Fright Night - the recent remake of the 1985 thriller- has quite a few merits: a star-studded cast with David Tennant, Colin Farrell, and Anton Yelchin; a good sense of humor, and a rather decent plot for a horror movie. Its greatest strength, however, is its use of the figure of the vampire.
We're all a little too used to the sparkly, sensitive vampire who is redeemed by his love for an innocent woman. He's gone from being a mysterious, meaningful figure to another angsty teenager. But before Twilight, the vampire was a metaphor for our deepest fears. Dracula was an aristocrat, an outsider, and also a male who threatened the virginal purity of the book's female protagonists. And in Fright Night, Jerry, the vampire next door, is terrifying - and that's what makes the movie meaningful.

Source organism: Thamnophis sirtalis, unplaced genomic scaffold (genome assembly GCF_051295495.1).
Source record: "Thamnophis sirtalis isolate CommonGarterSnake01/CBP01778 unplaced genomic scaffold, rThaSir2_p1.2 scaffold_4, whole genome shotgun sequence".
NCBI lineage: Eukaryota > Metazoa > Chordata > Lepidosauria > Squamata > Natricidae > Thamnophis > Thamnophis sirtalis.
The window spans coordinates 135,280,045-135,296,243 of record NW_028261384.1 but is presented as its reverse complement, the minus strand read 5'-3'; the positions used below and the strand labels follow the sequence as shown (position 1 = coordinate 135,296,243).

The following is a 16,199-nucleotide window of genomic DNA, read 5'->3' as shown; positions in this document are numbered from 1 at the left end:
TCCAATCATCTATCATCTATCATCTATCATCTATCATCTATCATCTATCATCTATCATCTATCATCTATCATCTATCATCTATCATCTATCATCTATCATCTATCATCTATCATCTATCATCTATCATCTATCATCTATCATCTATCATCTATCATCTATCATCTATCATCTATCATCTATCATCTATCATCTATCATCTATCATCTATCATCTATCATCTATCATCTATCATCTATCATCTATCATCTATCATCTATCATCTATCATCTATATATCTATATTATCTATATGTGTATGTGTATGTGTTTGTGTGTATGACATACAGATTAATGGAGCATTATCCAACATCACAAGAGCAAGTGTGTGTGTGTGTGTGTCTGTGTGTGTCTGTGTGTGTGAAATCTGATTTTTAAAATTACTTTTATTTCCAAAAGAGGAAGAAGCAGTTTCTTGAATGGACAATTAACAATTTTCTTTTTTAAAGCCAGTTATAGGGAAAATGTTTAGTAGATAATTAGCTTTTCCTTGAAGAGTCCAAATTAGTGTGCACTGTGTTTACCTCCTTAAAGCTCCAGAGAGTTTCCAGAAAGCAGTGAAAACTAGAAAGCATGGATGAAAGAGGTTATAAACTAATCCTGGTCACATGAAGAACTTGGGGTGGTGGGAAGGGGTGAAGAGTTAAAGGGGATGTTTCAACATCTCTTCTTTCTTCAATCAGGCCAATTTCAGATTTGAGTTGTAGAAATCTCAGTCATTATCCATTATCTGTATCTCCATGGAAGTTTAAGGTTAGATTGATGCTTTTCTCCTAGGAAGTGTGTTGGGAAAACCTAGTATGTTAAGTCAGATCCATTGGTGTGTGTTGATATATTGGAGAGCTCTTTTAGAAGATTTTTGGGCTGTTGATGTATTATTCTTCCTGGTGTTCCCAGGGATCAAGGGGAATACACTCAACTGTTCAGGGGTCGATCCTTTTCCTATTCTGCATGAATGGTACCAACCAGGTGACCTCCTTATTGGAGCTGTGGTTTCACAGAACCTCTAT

Fright Night begins with a TV advertisement for "vampire slayer" Peter Vincent's show Fright Night. It features just about the most stereotyped view of vampires possible, including the usual Gothic costumes and virginal maidens. Juxtaposed with that is the normal suburban life: the protagonist, Charley, going to school, his inevitable teenage worries and high school drama. And in the midst of that everyday reality, there's Jerry. He doesn't have a gloomy castle in the mountains; he's the normal - and even quite approachable - guy next door. Played by Colin Farrell to perfection, his suave, smooth demeanor is made absolutely terrifying by the knowledge that he's hiding his fangs - and his mercilessness.
Jerry has no redemptive features, no soft side. He is evil. And, as such, he shows the fears we hold in our complacent suburban lifestyles. What if the nice man next door is really a monster? Not an actual vampire, that is, but a murderer, a rapist, a sexual predator?